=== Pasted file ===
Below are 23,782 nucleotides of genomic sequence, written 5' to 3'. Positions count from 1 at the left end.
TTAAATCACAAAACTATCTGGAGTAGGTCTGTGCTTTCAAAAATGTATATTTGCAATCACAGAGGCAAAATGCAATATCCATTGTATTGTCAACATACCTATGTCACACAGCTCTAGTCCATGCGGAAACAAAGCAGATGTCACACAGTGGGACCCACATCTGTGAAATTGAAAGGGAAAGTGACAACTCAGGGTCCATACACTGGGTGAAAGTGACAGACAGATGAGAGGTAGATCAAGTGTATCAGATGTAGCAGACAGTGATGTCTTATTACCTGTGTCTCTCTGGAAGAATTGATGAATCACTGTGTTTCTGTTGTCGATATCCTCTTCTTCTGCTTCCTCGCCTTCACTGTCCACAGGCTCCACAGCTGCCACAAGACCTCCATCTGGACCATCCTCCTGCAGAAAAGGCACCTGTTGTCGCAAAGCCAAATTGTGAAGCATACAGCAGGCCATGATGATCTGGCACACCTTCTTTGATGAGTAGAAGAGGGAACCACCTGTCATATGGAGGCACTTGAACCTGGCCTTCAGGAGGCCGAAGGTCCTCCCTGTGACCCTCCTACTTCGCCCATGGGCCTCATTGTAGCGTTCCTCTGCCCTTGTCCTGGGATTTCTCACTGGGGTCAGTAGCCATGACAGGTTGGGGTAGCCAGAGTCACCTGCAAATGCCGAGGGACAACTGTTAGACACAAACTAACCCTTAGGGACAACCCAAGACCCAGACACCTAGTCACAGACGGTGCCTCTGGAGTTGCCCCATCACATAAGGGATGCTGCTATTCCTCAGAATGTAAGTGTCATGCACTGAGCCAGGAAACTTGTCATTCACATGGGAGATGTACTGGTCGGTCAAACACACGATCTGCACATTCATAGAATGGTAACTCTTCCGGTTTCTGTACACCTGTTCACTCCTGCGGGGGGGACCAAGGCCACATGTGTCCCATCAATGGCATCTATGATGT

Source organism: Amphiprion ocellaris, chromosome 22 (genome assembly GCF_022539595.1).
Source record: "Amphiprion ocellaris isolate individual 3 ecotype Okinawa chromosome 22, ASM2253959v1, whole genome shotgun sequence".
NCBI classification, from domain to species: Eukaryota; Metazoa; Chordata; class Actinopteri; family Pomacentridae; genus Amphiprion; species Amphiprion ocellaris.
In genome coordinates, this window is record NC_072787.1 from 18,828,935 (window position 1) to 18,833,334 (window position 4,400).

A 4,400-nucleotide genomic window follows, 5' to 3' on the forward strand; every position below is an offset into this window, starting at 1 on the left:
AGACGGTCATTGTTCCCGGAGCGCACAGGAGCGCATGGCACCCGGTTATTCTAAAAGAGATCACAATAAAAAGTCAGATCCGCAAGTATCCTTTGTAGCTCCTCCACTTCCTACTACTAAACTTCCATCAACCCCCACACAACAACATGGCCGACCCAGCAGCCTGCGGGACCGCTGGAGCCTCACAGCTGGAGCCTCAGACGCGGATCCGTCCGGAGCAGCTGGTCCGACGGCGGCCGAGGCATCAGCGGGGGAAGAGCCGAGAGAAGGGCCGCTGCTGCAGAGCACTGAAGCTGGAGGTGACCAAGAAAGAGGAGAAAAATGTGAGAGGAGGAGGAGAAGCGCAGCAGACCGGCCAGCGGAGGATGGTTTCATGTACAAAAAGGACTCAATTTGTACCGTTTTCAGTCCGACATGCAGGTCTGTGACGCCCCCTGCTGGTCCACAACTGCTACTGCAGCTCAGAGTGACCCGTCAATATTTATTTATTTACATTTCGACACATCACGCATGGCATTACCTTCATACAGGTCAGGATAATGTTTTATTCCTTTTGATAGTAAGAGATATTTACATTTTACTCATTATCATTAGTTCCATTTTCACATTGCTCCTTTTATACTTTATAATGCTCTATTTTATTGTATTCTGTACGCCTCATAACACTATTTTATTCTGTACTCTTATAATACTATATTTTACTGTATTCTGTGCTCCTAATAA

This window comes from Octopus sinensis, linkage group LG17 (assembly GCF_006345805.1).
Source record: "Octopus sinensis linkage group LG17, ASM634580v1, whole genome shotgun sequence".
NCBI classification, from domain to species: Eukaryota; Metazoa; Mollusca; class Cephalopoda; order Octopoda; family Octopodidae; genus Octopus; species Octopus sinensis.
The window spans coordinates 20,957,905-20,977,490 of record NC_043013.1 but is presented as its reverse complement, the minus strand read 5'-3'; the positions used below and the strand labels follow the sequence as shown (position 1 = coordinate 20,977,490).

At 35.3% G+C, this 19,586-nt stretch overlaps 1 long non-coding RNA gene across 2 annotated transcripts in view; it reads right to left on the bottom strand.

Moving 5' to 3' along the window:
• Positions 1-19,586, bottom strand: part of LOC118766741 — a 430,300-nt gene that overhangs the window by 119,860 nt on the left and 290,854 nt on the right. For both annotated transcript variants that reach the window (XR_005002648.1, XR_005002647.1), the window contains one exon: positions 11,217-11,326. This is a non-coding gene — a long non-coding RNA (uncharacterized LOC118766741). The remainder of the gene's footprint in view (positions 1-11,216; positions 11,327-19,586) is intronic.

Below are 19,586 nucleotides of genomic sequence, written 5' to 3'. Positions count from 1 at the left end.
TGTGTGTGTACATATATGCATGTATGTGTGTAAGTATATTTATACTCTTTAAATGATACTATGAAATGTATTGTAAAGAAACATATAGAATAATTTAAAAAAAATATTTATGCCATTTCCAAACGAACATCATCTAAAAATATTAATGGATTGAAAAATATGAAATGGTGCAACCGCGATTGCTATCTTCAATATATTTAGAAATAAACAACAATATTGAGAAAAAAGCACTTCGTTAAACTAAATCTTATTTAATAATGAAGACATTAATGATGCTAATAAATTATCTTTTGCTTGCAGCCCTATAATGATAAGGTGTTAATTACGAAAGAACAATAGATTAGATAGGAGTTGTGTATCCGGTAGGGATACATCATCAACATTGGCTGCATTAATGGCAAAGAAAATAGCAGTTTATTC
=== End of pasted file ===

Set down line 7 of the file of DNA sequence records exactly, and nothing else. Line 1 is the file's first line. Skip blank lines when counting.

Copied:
A 4,400-nucleotide genomic window follows, 5' to 3' on the forward strand; every position below is an offset into this window, starting at 1 on the left: